The Society for Social Work and Research

2014 Annual Conference

January 15-19, 2014 I Grand Hyatt San Antonio I San Antonio, TX

Predictors of Discrepancy Between Care Recipients With Early-Stage Dementia and Their Caregivers On Perceptions of the Care Recipients' Quality of Life

Friday, January 17, 2014: 11:30 AM
Marriott Riverwalk, Bonham, 2nd Floor Elevator Level BR (San Antonio, TX)
* noted as presenting author
Heehyul Moon, PHD, Postdoctoral Fellow, University of North Carolina at Chapel Hill, Chapel Hill, NC
Aloen L. Townsend, PhD, Professor, Case Western Reserve University, Cleveland, OH
Carol Whitlatch, phd, Assistant Director of Research, Benjamin Rose Margaret Blenkner Research Institute, Cleveland, OH
Mee Hye Kim, phd, Professor, Ewha Woman's University, Seoul, South Korea
Peggye dilworth-Anderson, phd, Professor, University of North Carolina at Chapel Hill, Chpapel Hill, NC
Purpose: Despite the capability of care recipients (CRs) with early- stage dementia, they are frequently excluded from their own care processes because of stereotypes about their cognitive function, resulting in CR preferences and perceptions being frequently ignored by caregivers (CGs) and health-care providers. Dementia research on CR quality of life (QOL) has typically used CG proxy reports. However, only nine studies have attempted to identify discrepancy between CG and CR about perceptions of CRs with dementia about caregiving. Also, relatively few dementia studies have focused on potential predictors of discrepant perceptions between CGs and CRs of CRs’ QOL. For this study, three primary domains (background characteristics, primary stressor, and secondary strains) in Pearlin’ stress- process model were focused on to explain the variability in CG–CR discrepancy about the CR’s QOL. The goal of this study was to explore predictors of discrepancy between reports of caregivers (CGs) and care recipients (CRs) with early-stage dementia about care recipients’ quality of life (QOL).The aims of the present study were to explore (1) discrepancy between CRs’ and CGs’ perceptions about CRs’ QOL, and (2) potential predictors of discrepancy.

Methods: This study was based on secondary analysis of cross-sectional data drawn from a study of 200 care dyads of CRs with early-stage dementia and their primary family CGs. Functional impairment was measure by 8 item scale. The 15- item decision-making involvement scale assessed CGs’ and CRs’ thoughts about CRs’ decision-making involvement on daily care. The relationship strain was measured by the 4-item scale. CRs’ report of their depressive symptomatology was measured by the 20-item scale. The 13-item QOL scale assessed CG s’ and CRs’ thoughts about CRs’ QOL. CG-CR Discrepancy regarding CR’s QOL was operationalized in two different ways: an absolute discrepancy measure and a categorical direction of discrepancy measure. Paired t-test, and OLS multiple regression (with the absolute discrepancy as outcome) and binary logistic regression (with the direction of the discrepancy as outcome) were used for analyses.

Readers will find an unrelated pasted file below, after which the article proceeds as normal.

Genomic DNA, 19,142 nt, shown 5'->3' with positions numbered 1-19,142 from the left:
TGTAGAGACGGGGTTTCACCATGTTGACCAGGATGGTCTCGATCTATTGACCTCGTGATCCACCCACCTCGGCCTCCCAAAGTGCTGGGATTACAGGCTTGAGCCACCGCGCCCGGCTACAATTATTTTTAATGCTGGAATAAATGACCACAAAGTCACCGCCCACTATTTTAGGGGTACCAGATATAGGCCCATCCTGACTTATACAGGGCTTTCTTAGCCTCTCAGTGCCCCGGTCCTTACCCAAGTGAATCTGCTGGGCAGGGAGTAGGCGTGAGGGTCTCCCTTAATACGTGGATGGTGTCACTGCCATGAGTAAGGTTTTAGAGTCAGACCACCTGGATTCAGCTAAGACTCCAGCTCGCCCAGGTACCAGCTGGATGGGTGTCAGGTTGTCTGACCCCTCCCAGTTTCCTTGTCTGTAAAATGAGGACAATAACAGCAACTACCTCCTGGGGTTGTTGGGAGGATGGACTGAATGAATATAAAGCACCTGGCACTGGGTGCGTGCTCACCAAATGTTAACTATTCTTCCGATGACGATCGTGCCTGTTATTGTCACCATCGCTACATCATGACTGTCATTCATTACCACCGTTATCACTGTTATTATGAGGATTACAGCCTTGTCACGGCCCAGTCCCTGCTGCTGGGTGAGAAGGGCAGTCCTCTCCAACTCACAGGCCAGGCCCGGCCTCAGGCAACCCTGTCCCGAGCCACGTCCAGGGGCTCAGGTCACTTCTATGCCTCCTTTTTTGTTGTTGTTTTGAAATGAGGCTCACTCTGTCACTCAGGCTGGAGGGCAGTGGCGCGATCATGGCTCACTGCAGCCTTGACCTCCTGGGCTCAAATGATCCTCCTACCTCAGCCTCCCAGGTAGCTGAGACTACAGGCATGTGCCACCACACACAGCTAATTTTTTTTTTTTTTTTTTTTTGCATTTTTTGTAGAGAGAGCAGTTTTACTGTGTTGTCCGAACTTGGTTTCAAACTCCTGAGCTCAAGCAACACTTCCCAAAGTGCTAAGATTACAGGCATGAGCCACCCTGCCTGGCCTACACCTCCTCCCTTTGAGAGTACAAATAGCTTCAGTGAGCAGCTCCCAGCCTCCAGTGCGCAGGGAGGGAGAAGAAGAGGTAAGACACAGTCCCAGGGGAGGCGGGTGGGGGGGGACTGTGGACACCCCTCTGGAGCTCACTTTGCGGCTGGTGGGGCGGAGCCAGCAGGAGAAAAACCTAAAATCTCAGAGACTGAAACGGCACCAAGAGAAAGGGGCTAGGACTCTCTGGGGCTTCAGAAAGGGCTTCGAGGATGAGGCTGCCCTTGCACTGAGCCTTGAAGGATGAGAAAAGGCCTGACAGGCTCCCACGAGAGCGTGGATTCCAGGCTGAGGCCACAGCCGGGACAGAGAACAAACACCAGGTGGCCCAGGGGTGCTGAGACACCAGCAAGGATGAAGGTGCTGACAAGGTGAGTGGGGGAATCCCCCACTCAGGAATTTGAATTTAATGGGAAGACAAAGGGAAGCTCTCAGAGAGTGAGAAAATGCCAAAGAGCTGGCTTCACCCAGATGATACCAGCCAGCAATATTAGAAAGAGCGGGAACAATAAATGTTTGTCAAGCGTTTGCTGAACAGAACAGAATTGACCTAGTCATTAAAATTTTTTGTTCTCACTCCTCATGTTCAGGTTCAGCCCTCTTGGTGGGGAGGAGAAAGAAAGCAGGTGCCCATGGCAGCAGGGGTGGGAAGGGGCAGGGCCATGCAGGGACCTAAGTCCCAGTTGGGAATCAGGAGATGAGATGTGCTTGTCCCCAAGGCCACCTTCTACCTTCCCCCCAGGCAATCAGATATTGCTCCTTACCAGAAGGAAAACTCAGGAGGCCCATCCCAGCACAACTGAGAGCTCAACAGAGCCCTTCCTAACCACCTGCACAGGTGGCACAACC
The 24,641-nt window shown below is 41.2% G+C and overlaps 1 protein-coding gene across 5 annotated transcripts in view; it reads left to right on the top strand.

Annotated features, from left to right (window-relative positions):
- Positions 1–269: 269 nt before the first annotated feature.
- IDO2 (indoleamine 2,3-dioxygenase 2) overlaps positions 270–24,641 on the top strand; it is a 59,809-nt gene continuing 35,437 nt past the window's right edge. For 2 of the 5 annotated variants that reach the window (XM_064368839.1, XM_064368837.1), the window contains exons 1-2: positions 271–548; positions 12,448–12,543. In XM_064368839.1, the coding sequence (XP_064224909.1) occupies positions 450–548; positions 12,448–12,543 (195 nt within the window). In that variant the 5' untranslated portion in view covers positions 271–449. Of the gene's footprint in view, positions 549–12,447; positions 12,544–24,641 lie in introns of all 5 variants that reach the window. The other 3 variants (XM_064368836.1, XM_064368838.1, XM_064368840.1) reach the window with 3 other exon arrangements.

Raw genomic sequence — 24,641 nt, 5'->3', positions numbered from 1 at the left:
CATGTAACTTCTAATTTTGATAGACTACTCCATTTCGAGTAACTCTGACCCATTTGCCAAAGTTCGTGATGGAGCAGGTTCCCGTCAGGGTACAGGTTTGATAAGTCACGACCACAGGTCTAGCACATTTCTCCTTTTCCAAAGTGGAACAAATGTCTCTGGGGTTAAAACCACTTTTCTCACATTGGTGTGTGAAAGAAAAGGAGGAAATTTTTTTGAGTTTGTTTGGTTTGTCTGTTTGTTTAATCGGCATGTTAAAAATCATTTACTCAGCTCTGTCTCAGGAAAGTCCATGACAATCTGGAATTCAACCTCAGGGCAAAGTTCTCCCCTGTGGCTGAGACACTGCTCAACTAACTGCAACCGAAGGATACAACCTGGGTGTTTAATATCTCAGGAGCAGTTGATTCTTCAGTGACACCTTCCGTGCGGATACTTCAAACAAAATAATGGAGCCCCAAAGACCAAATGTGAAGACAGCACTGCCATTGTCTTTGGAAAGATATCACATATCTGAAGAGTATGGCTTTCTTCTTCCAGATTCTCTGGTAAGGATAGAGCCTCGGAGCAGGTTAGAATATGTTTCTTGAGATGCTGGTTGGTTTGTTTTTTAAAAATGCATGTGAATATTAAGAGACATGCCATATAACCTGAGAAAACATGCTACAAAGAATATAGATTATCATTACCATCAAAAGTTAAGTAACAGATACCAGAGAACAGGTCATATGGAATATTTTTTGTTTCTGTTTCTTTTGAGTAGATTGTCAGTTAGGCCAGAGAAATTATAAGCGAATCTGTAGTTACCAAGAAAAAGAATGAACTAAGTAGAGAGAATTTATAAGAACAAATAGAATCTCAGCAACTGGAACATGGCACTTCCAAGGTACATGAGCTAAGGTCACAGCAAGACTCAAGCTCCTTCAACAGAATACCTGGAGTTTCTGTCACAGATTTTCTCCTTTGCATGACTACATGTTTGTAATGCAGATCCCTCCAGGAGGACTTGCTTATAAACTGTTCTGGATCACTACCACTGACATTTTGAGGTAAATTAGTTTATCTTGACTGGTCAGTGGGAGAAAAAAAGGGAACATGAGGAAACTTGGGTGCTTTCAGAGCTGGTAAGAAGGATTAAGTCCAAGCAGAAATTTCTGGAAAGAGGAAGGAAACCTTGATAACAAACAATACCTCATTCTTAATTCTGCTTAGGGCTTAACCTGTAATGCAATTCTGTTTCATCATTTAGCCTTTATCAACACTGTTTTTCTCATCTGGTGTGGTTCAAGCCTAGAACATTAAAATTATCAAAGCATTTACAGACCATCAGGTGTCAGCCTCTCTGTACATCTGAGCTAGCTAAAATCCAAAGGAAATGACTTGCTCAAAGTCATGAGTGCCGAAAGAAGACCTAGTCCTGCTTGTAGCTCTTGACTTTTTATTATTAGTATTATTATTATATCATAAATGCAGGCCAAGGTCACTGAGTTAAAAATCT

Results: Findings showed that CGs rated CRs’ QOL significantly lower (worse) than CRs did (Aim1). OLS Regression results showed that greater incongruence in perceptions of CRs’ decision-making involvement and higher level of CR impairment in activities of daily living were significantly related to higher discrepancy between CG and CR about CRs’ QOL (Aim2). Using binary logistic regression, this study found that when the dyad had more DMI incongruence, or CG reported higher relationship strain, CG were more likely to report lower CR’s QOL than CR reported (Aim2).

Implications: Practitioners should consider incorporating CRs’ perspective when planning care instead of solely depending on CGs’ perspective. Also, practitioners should pay attention to any gap between perceptions of CGs and CRs, particularly with regard to CRs’ QOL.